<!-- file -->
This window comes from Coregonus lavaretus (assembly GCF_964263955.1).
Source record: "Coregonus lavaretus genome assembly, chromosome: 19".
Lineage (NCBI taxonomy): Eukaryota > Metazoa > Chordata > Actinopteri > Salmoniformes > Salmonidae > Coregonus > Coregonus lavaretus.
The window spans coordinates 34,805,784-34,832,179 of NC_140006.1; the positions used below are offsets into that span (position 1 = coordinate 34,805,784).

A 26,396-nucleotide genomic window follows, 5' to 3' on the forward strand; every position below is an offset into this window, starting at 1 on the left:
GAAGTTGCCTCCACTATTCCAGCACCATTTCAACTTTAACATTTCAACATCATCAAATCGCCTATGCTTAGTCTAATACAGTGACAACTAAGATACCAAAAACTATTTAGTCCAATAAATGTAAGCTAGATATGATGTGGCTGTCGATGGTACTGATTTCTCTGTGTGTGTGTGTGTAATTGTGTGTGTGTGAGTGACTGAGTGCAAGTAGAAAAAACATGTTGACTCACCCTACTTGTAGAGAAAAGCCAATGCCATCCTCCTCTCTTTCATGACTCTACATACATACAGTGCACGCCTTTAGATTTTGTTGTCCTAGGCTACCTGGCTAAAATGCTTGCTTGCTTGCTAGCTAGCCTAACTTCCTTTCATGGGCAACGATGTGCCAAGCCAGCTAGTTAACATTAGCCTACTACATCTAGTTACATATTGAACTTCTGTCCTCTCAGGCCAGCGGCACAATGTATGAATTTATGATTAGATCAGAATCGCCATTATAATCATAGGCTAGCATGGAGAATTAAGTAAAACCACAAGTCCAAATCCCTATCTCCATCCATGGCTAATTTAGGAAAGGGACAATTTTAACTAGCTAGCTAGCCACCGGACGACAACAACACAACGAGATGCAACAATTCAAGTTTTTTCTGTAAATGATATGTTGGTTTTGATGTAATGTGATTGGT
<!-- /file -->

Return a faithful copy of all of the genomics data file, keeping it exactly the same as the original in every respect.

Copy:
This window comes from Coregonus lavaretus (assembly GCF_964263955.1).
Source record: "Coregonus lavaretus genome assembly, chromosome: 19".
Lineage (NCBI taxonomy): Eukaryota > Metazoa > Chordata > Actinopteri > Salmoniformes > Salmonidae > Coregonus > Coregonus lavaretus.
The window spans coordinates 34,805,784-34,832,179 of NC_140006.1; the positions used below are offsets into that span (position 1 = coordinate 34,805,784).

A 26,396-nucleotide genomic window follows, 5' to 3' on the forward strand; every position below is an offset into this window, starting at 1 on the left:
GAAGTTGCCTCCACTATTCCAGCACCATTTCAACTTTAACATTTCAACATCATCAAATCGCCTATGCTTAGTCTAATACAGTGACAACTAAGATACCAAAAACTATTTAGTCCAATAAATGTAAGCTAGATATGATGTGGCTGTCGATGGTACTGATTTCTCTGTGTGTGTGTGTGTAATTGTGTGTGTGTGAGTGACTGAGTGCAAGTAGAAAAAACATGTTGACTCACCCTACTTGTAGAGAAAAGCCAATGCCATCCTCCTCTCTTTCATGACTCTACATACATACAGTGCACGCCTTTAGATTTTGTTGTCCTAGGCTACCTGGCTAAAATGCTTGCTTGCTTGCTAGCTAGCCTAACTTCCTTTCATGGGCAACGATGTGCCAAGCCAGCTAGTTAACATTAGCCTACTACATCTAGTTACATATTGAACTTCTGTCCTCTCAGGCCAGCGGCACAATGTATGAATTTATGATTAGATCAGAATCGCCATTATAATCATAGGCTAGCATGGAGAATTAAGTAAAACCACAAGTCCAAATCCCTATCTCCATCCATGGCTAATTTAGGAAAGGGACAATTTTAACTAGCTAGCTAGCCACCGGACGACAACAACACAACGAGATGCAACAATTCAAGTTTTTTCTGTAAATGATATGTTGGTTTTGATGTAATGTGATTGGT